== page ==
The Science of the Flush: Making the Right Choice
September 16, 2016
When it comes to selecting the right toilet for your bathroom, a toilet flush system may have a greater impact than you'd ever expect. Whether you are an eco-conscious homeowner or someone looking to avoid any potential backups and clogs, understanding the distinction between a low flow, high flow and dual flush toilet can help you make the most informed decision.
The history of flushing technology
Prior to the 1990s, all toilet flushing systems were virtually the same: Each flush would deliver anywhere from 2 to 7 gallons of water, activating a gravity-based system that pulled deposited materials down through your plumbing. The conventional wisdom was that the more water used per flush, the more effective the toilet was at limiting clogs or backups.
Beginning in the mid '90s, governments worldwide started becoming more concerned with water conservation efforts. Toilets, as one might imagine, created a significant amount of waste water, which has to be shipped and processed. This not only consumes large amounts of water that could be used for other purposes, but it also has an enormous carbon footprint.
According to Rose George, author of The Big Necessity: The Unmentionable World of Human Waste and Why it Matters, "the sewage system [in the U.K.] uses as much energy as what the largest coal fire station in the [country] produces," which equals out to about 28.8 million tonnes of carbon dioxide a year. In response, governments all over the world passed water conservation laws, many of them mandating that there be a 1.6 gallons-per-flush cap.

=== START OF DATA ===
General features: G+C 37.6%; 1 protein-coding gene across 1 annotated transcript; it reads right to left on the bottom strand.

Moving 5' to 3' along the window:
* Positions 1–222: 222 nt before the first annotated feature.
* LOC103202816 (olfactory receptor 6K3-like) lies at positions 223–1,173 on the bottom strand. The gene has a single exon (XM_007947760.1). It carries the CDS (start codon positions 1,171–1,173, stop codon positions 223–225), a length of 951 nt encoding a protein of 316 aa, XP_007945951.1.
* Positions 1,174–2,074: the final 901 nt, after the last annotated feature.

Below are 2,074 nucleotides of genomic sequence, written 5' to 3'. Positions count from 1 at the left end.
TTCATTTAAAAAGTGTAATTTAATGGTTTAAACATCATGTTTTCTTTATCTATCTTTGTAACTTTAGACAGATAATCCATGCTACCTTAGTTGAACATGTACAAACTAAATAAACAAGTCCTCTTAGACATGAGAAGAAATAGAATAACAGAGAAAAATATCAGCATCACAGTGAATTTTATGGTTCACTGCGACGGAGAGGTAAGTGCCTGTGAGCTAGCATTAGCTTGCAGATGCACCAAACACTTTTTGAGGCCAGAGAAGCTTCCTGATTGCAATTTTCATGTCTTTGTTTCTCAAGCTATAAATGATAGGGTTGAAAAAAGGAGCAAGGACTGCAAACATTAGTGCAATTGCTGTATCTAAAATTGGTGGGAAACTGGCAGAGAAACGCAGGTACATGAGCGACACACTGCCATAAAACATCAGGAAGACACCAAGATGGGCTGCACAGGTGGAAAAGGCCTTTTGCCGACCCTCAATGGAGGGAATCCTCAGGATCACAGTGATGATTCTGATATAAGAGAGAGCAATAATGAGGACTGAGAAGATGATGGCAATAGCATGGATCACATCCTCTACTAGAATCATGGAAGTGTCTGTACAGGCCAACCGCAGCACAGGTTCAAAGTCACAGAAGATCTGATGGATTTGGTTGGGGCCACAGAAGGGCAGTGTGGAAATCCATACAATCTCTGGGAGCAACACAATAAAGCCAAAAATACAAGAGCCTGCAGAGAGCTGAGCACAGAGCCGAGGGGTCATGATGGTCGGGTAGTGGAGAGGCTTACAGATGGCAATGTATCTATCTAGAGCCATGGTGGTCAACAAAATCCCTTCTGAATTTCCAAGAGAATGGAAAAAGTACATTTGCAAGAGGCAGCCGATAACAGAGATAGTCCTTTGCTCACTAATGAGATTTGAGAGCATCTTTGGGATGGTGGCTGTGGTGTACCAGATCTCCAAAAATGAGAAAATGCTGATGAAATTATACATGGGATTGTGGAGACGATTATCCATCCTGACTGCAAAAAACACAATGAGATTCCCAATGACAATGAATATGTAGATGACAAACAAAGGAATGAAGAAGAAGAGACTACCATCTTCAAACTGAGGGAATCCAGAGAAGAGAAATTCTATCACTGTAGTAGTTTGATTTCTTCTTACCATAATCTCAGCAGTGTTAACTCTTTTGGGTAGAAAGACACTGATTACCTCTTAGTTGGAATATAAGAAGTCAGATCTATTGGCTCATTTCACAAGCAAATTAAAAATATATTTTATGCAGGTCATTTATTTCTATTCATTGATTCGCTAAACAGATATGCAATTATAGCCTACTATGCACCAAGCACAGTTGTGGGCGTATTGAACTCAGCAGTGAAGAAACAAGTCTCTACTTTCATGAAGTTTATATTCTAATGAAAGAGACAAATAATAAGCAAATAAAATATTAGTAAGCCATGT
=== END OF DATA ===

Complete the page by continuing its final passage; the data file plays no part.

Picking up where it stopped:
"Dual flush toilets give users two distinct options."
The birth of 'low flow'
Researchers studying the problem determined that, by tweaking the design of some toilets, they could function with 1.6 gallons or less per flush. These newly designed toilets were called "low flow," in contrast to the "high flow" or "high capacity" of previous years. While there were initially some issues related to retrofitting flushing technology to function with less water, later designs have been able to harness the power of the low flow flush to great effect.
A more recent innovation in flushing technology is the advent of dual flush. Pioneered in Australia where water is already scarce, dual flush toilets give users two distinct options: A button to flush liquid waste, which releases 0.8 gallons of water, and a button for solid waste that uses the full 1.6 gallons. By separating the functions, homeowners can cut their water usage dramatically.
Wolseley offers the latest innovations in water saving toilets as well as other environmentally friendly products for your kitchen and bath. Stop by a showroom today to learn more!